However, 1974 would be the last year beefy burgers would be available to Jaxons.  By the end of the year, Florida's first fast food chain had succumbed to heavy competition from rapidly growing McDonald's and Burger King. Since then, Jacksonville's Burger King has flourished, relocated its headquarters to Miami and grown to become the world's second largest hamburger chain, and the third largest fast food company in the industry. With well over 12,000 restaurants in 73 countries around the world that serve an average of 11 million hungry guests every day, Burger King is second only to McDonald's in the hamburger business.

Today, it's pretty difficult to find information regarding the history of Milligan's Beefy Burgers. Like so many Jacksonville stories and businesses, the memory of Milligan's has faded away as time has moved on.  

Article by Ennis Davis. Contact Ennis at edavis@metrojacksonville.com







22 Comments

ronchamblin

August 21, 2012, 08:33:55 AM
Good history salvaging Ennis.  During the late sixties, I worked on Blanding Blvd about two blocks from the Milligan Burger, which was located about 1/4 mile north of 103rd street.  It's interesting how distinctly different those burgers were from Krystal or others.  The meat was cut in about 2.5" squares, placed on square buns, and all they put on them was a little sauce and pickles.  With fries and a coke, they were tasty, but much like the classic Krystal burgers, one couldn't eat them all day every day,  which I suppose is the case for most foods.  For lunch, I would occasionally eat about four.  They of course were beat out by the aggressive BK and Mc D's.   

 

danno

August 21, 2012, 09:23:08 AM
I can barely remember going to the big M on Lem Turner..

urbanlibertarian

August 21, 2012, 09:33:08 AM
As a child growing up on the Northside in the 60's I remember going to the Milligan's on Norwood Ave before or after a shopping trip to Gateway Shopping Center.  We would also go to the Burger King at 17th and Main.  It was the closest burger joint to home until they built the McDonalds at Tallulah and Main in the 70's.

Tacachale

August 21, 2012, 12:30:19 PM
Those buildings remind me of the old Skinners' Dairies. Are any other of the buildings still around?

Debbie Thompson

August 21, 2012, 12:41:40 PM
I hope Warren Motors keeps the building.  What a great design.

urbanlibertarian

August 21, 2012, 01:01:39 PM
I hope Warren Motors keeps the building.  What a great design.
It would be quite an engineering feat to turn the "M" into a "W". :-)

TheCat

August 21, 2012, 01:03:18 PM
History of Insta-Burger King via Wikipedia:


The predecessor to Burger King was founded in 1953 in Jacksonville, Florida, as Insta-Burger King. After visiting the McDonald brothers' original store location in San Bernardino, California, the founders and owners (Keith J. Kramer and his wife's uncle Matthew Burns) purchased the rights to two pieces of equipment called "Insta" machines and opened their first restaurants, based around a cooking device called an Insta-Broiler. The Insta-Broiler oven proved so successful at cooking burgers, they required all of their franchises to use the device.[6][7] After the company faltered in 1959, it was purchased by its Miami, Florida franchisees, James McLamore and David R. Edgerton. They initiated a corporate restructuring of the chain, first renaming the company Burger King. They ran the company as an independent entity for eight years (eventually expanding to over 250 locations in the United States), before selling it to the Pillsbury Company in 1967....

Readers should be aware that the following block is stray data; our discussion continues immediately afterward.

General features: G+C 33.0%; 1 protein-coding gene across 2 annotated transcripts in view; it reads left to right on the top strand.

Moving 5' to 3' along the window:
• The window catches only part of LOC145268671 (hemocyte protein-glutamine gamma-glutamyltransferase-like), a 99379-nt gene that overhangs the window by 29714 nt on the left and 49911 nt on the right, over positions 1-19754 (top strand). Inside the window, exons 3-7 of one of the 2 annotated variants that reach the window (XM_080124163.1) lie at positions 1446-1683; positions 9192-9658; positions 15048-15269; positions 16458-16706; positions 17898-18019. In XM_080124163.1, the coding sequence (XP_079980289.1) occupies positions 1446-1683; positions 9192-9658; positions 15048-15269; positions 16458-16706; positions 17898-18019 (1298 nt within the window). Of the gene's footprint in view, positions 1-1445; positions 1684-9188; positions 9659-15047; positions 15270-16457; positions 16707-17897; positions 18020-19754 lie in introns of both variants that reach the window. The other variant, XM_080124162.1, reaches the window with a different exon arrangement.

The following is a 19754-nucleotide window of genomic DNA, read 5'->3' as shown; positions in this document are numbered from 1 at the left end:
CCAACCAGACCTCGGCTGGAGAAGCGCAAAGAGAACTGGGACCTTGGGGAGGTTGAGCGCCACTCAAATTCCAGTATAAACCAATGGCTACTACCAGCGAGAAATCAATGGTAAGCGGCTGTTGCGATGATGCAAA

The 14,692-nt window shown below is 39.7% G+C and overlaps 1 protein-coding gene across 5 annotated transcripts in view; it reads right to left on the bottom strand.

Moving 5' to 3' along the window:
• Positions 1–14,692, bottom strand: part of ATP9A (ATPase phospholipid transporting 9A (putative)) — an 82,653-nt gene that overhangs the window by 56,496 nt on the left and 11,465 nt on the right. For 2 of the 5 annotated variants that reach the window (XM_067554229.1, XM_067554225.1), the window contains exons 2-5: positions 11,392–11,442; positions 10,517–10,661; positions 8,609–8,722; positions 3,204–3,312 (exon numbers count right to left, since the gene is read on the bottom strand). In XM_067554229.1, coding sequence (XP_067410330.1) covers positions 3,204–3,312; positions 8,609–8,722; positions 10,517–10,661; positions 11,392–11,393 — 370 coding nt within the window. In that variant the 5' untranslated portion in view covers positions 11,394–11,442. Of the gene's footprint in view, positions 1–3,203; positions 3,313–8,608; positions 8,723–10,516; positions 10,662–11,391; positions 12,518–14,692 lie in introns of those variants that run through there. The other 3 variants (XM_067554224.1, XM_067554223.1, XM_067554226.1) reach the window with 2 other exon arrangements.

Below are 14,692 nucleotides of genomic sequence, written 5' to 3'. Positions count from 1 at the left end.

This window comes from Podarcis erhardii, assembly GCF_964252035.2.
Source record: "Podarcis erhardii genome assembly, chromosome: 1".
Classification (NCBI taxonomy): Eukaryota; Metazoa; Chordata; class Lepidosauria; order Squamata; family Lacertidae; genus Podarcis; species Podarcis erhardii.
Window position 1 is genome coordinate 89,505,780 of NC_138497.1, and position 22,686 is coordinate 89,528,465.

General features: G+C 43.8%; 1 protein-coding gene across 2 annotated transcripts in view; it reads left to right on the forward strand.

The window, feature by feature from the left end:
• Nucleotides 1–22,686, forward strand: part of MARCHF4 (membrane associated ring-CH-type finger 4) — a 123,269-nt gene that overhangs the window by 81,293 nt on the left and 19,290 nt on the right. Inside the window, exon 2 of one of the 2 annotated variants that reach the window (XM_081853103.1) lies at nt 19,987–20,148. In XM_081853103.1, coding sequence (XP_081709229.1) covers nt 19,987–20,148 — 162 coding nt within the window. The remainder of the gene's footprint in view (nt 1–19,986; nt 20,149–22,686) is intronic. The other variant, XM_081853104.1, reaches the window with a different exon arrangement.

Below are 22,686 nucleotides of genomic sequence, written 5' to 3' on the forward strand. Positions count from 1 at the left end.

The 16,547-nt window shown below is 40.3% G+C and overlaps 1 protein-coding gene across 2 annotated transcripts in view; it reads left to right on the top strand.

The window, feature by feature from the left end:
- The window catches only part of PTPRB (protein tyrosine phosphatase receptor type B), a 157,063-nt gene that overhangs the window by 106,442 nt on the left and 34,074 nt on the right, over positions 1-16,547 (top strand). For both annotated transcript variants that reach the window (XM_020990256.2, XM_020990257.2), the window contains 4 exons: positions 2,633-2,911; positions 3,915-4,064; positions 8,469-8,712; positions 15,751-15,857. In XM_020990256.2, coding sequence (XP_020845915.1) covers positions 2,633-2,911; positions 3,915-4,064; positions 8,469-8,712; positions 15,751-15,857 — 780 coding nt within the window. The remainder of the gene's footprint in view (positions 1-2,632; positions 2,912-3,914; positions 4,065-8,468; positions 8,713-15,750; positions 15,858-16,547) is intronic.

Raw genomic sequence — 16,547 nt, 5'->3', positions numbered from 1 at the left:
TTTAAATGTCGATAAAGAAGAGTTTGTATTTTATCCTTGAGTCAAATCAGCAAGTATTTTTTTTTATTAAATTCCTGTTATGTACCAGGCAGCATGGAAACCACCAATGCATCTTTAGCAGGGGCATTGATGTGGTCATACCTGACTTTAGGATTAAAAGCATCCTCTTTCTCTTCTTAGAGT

http://en.wikipedia.org/wiki/Burger_King#History

urbanlibertarian

August 21, 2012, 01:08:56 PM
History of Insta-Burger King via Wikipedia:


The predecessor to Burger King was founded in 1953 in Jacksonville, Florida, as Insta-Burger King. After visiting the McDonald brothers' original store location in San Bernardino, California, the founders and owners (Keith J. Kramer and his wife's uncle Matthew Burns) purchased the rights to two pieces of equipment called "Insta" machines and opened their first restaurants, based around a cooking device called an Insta-Broiler. The Insta-Broiler oven proved so successful at cooking burgers, they required all of their franchises to use the device.[6][7] After the company faltered in 1959, it was purchased by its Miami, Florida franchisees, James McLamore and David R. Edgerton. They initiated a corporate restructuring of the chain, first renaming the company Burger King. They ran the company as an independent entity for eight years (eventually expanding to over 250 locations in the United States), before selling it to the Pillsbury Company in 1967....

http://en.wikipedia.org/wiki/Burger_King#History



I wonder if the 17th and Main location was the original.

Non-RedNeck Westsider

August 21, 2012, 01:29:20 PM
...the McDonalds at Tallulah and Main in the 70's.

Recently closed down and reopened at 41st and Norwood.

Non-RedNeck Westsider

August 21, 2012, 01:30:59 PM
Those buildings remind me of the old Skinners' Dairies. Are any other of the buildings still around?

The one on Lem Turner is still being used as Jack's Sandwich Shop.